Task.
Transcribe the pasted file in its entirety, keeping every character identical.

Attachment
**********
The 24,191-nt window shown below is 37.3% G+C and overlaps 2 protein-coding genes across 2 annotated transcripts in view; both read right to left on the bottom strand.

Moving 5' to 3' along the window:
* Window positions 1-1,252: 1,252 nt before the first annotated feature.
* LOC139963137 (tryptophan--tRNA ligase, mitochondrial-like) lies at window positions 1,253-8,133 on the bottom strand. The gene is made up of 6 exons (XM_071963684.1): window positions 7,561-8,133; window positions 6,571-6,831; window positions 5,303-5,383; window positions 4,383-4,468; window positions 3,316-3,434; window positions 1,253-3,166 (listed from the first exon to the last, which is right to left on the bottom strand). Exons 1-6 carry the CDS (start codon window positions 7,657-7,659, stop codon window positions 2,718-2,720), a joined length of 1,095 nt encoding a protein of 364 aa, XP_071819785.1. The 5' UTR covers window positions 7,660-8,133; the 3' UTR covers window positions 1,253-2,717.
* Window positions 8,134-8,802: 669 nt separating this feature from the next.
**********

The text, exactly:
The 24,191-nt window shown below is 37.3% G+C and overlaps 2 protein-coding genes across 2 annotated transcripts in view; both read right to left on the bottom strand.

Moving 5' to 3' along the window:
* Window positions 1-1,252: 1,252 nt before the first annotated feature.
* LOC139963137 (tryptophan--tRNA ligase, mitochondrial-like) lies at window positions 1,253-8,133 on the bottom strand. The gene is made up of 6 exons (XM_071963684.1): window positions 7,561-8,133; window positions 6,571-6,831; window positions 5,303-5,383; window positions 4,383-4,468; window positions 3,316-3,434; window positions 1,253-3,166 (listed from the first exon to the last, which is right to left on the bottom strand). Exons 1-6 carry the CDS (start codon window positions 7,657-7,659, stop codon window positions 2,718-2,720), a joined length of 1,095 nt encoding a protein of 364 aa, XP_071819785.1. The 5' UTR covers window positions 7,660-8,133; the 3' UTR covers window positions 1,253-2,717.
* Window positions 8,134-8,802: 669 nt separating this feature from the next.